I Doubt, Therefore I Believe

by Tabi Arrey

 

Can doubt be a useful component in the life of faith? In other words, in an age of rapid technological advancement and skepticism, can doubt be an authentic Christian virtue? At first glance, it seems oxymoronic to have those two words stand next to each other in the same sentence: faith and doubt. Some might argue that within the Christian imagination, these two concepts are mutually exclusive. On the contrary, I would argue for inclusivity, especially because faith necessarily includes elements of doubt.

But what am I referring to when I speak of doubt in this sense? Authentic Christian doubt challenges the contents of the faith, not in an effort to tear them down or to eradicate them, but for the purpose of entering into dialogue and conversation, engaging them faithfully. In this way, my faith can have meaning not only for me, but also for those around me, to whom I am called to be a witness. This is what St. Augustine meant when he referred to the faith as one that seeks understanding, and this Christian doubt further readies me, as an individual, to give an account—should someone ask—of the hope that is in me (1 Peter 3:15). Therefore, while the love of Christ compels me (2 Cor 5:14), my faith in that love holds me accountable; and because of my Christian responsibility and accountability, I risk my faith, I ask questions, I doubt.

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A faith that does not ask questions could very well lead to fanaticism and hypocrisy. In the first case, I am putting myself into an unfounded state of certitude, while in the second (hypocrisy) I am claiming to possess certitude that is otherwise absent. These two states, exemplified by the zealots (fanatics), and the scribes and Pharisees (hypocrites), were denounced and rejected by Jesus (Matthew 23:13ff). Questioning my deep and profound Christian convictions does not in any way deter me from my Christian foundations, but lets the light of faith shine ever brightly in my heart (2 Cor. 4:6), opening me up to the glory of God (John 11:40) in whose light I see light (Psalm 36:9). My ability to ask questions frees me from the sin of familiarity and comfort in my own certitudes; it opens me up to God, to a vision beyond my own, to “vast horizons which guide us beyond our isolated selves toward the breadth of communion” (Pope Francis, Lumen Fidei n. 4). In this way, my questions paradoxically become the light for my darkness: they inform my faith, strengthen it, prepare it to face the roadblocks of a world that is clouded by skepticism—and more importantly, they open me up to God.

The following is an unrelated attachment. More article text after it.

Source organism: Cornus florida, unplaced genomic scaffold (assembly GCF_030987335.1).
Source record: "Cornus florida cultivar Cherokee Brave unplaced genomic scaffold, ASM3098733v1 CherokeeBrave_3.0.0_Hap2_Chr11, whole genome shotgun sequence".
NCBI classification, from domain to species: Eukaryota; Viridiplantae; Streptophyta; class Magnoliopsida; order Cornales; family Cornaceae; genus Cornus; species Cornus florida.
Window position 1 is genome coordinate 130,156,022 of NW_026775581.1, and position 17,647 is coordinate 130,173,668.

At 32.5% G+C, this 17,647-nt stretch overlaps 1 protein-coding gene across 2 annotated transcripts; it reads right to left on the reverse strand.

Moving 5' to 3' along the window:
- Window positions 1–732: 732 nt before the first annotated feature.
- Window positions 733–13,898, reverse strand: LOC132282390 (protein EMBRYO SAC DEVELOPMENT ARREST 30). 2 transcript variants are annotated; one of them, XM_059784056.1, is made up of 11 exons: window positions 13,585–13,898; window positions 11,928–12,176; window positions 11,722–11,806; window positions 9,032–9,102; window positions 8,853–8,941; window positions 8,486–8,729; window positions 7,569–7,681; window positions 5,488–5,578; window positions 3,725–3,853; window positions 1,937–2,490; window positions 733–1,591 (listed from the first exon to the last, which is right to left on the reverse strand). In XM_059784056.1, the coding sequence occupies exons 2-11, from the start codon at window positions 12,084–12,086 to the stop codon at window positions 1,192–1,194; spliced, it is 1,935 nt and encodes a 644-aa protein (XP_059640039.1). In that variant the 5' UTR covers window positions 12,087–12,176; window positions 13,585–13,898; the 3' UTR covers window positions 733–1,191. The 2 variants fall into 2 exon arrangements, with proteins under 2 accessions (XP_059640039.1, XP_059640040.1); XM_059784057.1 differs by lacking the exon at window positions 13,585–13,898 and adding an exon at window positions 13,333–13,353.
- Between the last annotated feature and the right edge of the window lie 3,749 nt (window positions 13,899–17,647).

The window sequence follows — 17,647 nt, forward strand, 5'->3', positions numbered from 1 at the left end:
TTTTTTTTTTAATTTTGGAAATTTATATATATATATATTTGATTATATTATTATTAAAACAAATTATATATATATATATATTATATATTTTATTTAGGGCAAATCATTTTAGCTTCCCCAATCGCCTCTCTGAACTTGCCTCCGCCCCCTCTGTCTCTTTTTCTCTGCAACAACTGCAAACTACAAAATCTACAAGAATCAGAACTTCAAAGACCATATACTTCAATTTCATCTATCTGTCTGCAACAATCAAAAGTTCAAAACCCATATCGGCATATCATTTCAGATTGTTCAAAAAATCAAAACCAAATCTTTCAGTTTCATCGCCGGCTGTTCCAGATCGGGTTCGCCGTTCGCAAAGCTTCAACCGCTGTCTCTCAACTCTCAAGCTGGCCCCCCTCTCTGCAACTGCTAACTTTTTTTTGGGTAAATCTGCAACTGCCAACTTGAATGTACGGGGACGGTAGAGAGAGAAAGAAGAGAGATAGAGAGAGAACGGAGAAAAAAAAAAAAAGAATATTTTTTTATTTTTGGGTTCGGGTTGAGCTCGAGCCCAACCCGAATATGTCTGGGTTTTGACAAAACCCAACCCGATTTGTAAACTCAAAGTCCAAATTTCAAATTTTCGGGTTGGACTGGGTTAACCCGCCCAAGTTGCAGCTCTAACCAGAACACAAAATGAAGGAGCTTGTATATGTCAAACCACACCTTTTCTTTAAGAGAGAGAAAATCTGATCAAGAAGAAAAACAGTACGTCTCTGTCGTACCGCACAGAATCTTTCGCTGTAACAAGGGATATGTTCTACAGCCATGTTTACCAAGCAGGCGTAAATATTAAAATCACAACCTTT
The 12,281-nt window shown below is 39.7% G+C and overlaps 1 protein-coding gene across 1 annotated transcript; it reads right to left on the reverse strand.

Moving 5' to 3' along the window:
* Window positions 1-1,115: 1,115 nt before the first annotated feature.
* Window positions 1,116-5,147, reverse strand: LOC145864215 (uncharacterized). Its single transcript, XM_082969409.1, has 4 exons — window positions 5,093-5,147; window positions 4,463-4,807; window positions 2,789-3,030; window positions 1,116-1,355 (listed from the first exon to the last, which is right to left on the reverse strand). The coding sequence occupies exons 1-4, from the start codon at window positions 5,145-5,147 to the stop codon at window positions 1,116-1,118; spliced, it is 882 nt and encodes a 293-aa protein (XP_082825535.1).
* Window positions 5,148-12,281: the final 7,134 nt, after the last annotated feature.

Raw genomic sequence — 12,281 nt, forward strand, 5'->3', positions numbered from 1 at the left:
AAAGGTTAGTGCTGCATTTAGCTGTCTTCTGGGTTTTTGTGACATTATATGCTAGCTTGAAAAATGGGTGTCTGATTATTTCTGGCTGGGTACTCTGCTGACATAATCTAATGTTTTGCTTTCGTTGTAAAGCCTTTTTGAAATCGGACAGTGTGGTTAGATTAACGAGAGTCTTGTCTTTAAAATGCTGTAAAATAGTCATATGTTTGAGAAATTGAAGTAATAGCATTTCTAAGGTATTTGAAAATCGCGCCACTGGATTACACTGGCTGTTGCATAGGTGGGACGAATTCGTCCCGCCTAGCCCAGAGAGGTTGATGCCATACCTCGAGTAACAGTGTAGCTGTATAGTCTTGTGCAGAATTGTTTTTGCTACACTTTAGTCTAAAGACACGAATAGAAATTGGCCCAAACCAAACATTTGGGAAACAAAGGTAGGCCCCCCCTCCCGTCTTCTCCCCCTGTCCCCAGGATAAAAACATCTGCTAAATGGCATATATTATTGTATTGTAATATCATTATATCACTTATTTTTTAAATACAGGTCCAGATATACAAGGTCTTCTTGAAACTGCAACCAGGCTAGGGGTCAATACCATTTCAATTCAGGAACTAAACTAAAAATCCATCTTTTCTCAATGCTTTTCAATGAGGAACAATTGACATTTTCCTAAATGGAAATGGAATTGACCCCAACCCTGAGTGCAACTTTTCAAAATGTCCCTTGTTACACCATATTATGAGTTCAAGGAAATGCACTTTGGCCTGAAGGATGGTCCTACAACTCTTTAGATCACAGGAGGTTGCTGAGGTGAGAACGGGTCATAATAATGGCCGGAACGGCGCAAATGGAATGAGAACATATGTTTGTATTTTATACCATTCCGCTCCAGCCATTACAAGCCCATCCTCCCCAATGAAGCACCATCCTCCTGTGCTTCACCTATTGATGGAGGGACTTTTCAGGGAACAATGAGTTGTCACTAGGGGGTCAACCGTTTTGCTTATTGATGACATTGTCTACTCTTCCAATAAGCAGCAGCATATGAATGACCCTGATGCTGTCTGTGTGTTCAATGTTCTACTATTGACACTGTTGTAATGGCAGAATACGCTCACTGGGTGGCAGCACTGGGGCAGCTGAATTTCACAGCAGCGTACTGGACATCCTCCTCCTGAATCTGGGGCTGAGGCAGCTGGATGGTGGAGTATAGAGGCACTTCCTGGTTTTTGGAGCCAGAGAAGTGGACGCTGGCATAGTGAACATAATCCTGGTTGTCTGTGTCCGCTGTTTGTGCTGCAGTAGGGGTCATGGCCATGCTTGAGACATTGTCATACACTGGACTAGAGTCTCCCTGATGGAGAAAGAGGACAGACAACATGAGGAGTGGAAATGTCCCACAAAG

For this reason, I would argue, Jesus—instead of providing direct answers to his critics and followers—often asked perceptive questions: “Who do you say that I am” (Matthew 16:13)?  “When the Son of Man comes, will he find faith on earth” (Luke 18:8)? “Why are you afraid? Have you still no faith” (Mark 4:40)? Precisely because they evoke a sense of wonder, these probing questions offer me an opportunity to challenge my faith and my beliefs. I ask questions, I doubt, not because I do not accept what my faith offers me, but precisely because I seek understanding.

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For this reason, the Christian attitude of doubt must be distinguished from the Cartesian idea of methodic doubt which is, itself, a return to epistemological skepticism. Methodic doubt challenges a truth claim and seeks logical evidence to back it up. Faith, on the other hand, suffers the lack of compelling evidence, and responding to the call demands more than a mere mathematical assent: it requires trust, love, and a determination to be part of the story that God Himself has created. Living in an age of skepticism, it is pertinent to recognize the primacy of faith as a gift from God, and not something that I create for myself. Precisely because it is a gift, I cherish it by paradoxically risking it and asking questions, not in an effort to deter myself from it, but in order that I may be able to faithfully profess: “My Lord and my God” (John 20:28)!

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